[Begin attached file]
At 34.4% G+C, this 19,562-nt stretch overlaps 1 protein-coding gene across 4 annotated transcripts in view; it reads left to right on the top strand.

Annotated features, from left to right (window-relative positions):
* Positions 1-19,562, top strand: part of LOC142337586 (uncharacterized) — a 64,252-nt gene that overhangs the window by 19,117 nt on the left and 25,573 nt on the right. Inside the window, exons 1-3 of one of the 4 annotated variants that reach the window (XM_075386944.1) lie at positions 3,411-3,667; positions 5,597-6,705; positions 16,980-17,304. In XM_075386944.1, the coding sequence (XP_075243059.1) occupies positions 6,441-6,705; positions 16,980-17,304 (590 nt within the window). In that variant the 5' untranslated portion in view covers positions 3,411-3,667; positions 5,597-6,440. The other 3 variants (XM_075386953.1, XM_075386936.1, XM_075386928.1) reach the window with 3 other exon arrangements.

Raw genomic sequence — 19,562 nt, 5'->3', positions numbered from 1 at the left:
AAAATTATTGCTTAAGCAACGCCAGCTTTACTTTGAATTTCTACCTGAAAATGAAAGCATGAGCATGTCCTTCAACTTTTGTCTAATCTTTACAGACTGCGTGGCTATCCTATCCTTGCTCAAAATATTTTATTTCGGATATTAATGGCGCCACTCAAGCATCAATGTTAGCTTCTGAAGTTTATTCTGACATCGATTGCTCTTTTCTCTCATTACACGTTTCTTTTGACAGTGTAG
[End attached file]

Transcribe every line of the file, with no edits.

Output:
At 34.4% G+C, this 19,562-nt stretch overlaps 1 protein-coding gene across 4 annotated transcripts in view; it reads left to right on the top strand.

Annotated features, from left to right (window-relative positions):
* Positions 1-19,562, top strand: part of LOC142337586 (uncharacterized) — a 64,252-nt gene that overhangs the window by 19,117 nt on the left and 25,573 nt on the right. Inside the window, exons 1-3 of one of the 4 annotated variants that reach the window (XM_075386944.1) lie at positions 3,411-3,667; positions 5,597-6,705; positions 16,980-17,304. In XM_075386944.1, the coding sequence (XP_075243059.1) occupies positions 6,441-6,705; positions 16,980-17,304 (590 nt within the window). In that variant the 5' untranslated portion in view covers positions 3,411-3,667; positions 5,597-6,440. The other 3 variants (XM_075386953.1, XM_075386936.1, XM_075386928.1) reach the window with 3 other exon arrangements.

Raw genomic sequence — 19,562 nt, 5'->3', positions numbered from 1 at the left:
AAAATTATTGCTTAAGCAACGCCAGCTTTACTTTGAATTTCTACCTGAAAATGAAAGCATGAGCATGTCCTTCAACTTTTGTCTAATCTTTACAGACTGCGTGGCTATCCTATCCTTGCTCAAAATATTTTATTTCGGATATTAATGGCGCCACTCAAGCATCAATGTTAGCTTCTGAAGTTTATTCTGACATCGATTGCTCTTTTCTCTCATTACACGTTTCTTTTGACAGTGTAG